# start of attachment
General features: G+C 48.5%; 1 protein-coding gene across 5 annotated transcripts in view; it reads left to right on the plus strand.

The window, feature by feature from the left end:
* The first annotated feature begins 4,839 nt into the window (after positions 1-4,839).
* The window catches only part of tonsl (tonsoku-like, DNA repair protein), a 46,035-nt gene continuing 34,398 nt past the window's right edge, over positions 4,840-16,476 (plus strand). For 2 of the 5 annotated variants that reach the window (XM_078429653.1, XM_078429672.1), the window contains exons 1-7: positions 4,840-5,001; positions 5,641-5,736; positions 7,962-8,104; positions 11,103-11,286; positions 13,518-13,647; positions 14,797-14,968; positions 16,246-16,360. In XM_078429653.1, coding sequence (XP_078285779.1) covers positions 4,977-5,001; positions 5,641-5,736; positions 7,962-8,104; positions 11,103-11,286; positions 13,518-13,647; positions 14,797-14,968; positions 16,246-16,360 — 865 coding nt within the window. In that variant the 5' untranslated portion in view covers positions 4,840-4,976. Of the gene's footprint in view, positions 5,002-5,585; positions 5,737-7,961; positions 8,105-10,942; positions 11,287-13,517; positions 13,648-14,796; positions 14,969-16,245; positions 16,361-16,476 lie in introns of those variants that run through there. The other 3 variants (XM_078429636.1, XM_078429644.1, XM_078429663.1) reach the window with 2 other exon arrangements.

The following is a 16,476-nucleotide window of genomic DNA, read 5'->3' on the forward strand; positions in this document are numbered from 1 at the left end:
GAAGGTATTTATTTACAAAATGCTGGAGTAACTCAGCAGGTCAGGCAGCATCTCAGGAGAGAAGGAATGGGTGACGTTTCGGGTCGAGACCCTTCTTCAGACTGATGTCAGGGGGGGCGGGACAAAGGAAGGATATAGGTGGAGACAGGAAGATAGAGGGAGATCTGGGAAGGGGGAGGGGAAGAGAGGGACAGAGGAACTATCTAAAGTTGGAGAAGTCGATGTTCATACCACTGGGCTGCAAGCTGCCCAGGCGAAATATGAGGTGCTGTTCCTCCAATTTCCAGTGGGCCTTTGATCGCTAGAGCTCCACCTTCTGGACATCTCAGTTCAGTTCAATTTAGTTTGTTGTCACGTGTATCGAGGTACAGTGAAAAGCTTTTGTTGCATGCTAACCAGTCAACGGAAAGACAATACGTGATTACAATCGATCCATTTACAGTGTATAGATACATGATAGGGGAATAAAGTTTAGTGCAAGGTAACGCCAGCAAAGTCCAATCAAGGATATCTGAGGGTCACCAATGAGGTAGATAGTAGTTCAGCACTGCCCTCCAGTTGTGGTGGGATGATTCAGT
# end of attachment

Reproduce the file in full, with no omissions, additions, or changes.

General features: G+C 48.5%; 1 protein-coding gene across 5 annotated transcripts in view; it reads left to right on the plus strand.

The window, feature by feature from the left end:
* The first annotated feature begins 4,839 nt into the window (after positions 1-4,839).
* The window catches only part of tonsl (tonsoku-like, DNA repair protein), a 46,035-nt gene continuing 34,398 nt past the window's right edge, over positions 4,840-16,476 (plus strand). For 2 of the 5 annotated variants that reach the window (XM_078429653.1, XM_078429672.1), the window contains exons 1-7: positions 4,840-5,001; positions 5,641-5,736; positions 7,962-8,104; positions 11,103-11,286; positions 13,518-13,647; positions 14,797-14,968; positions 16,246-16,360. In XM_078429653.1, coding sequence (XP_078285779.1) covers positions 4,977-5,001; positions 5,641-5,736; positions 7,962-8,104; positions 11,103-11,286; positions 13,518-13,647; positions 14,797-14,968; positions 16,246-16,360 — 865 coding nt within the window. In that variant the 5' untranslated portion in view covers positions 4,840-4,976. Of the gene's footprint in view, positions 5,002-5,585; positions 5,737-7,961; positions 8,105-10,942; positions 11,287-13,517; positions 13,648-14,796; positions 14,969-16,245; positions 16,361-16,476 lie in introns of those variants that run through there. The other 3 variants (XM_078429636.1, XM_078429644.1, XM_078429663.1) reach the window with 2 other exon arrangements.

The following is a 16,476-nucleotide window of genomic DNA, read 5'->3' on the forward strand; positions in this document are numbered from 1 at the left end:
GAAGGTATTTATTTACAAAATGCTGGAGTAACTCAGCAGGTCAGGCAGCATCTCAGGAGAGAAGGAATGGGTGACGTTTCGGGTCGAGACCCTTCTTCAGACTGATGTCAGGGGGGGCGGGACAAAGGAAGGATATAGGTGGAGACAGGAAGATAGAGGGAGATCTGGGAAGGGGGAGGGGAAGAGAGGGACAGAGGAACTATCTAAAGTTGGAGAAGTCGATGTTCATACCACTGGGCTGCAAGCTGCCCAGGCGAAATATGAGGTGCTGTTCCTCCAATTTCCAGTGGGCCTTTGATCGCTAGAGCTCCACCTTCTGGACATCTCAGTTCAGTTCAATTTAGTTTGTTGTCACGTGTATCGAGGTACAGTGAAAAGCTTTTGTTGCATGCTAACCAGTCAACGGAAAGACAATACGTGATTACAATCGATCCATTTACAGTGTATAGATACATGATAGGGGAATAAAGTTTAGTGCAAGGTAACGCCAGCAAAGTCCAATCAAGGATATCTGAGGGTCACCAATGAGGTAGATAGTAGTTCAGCACTGCCCTCCAGTTGTGGTGGGATGATTCAGT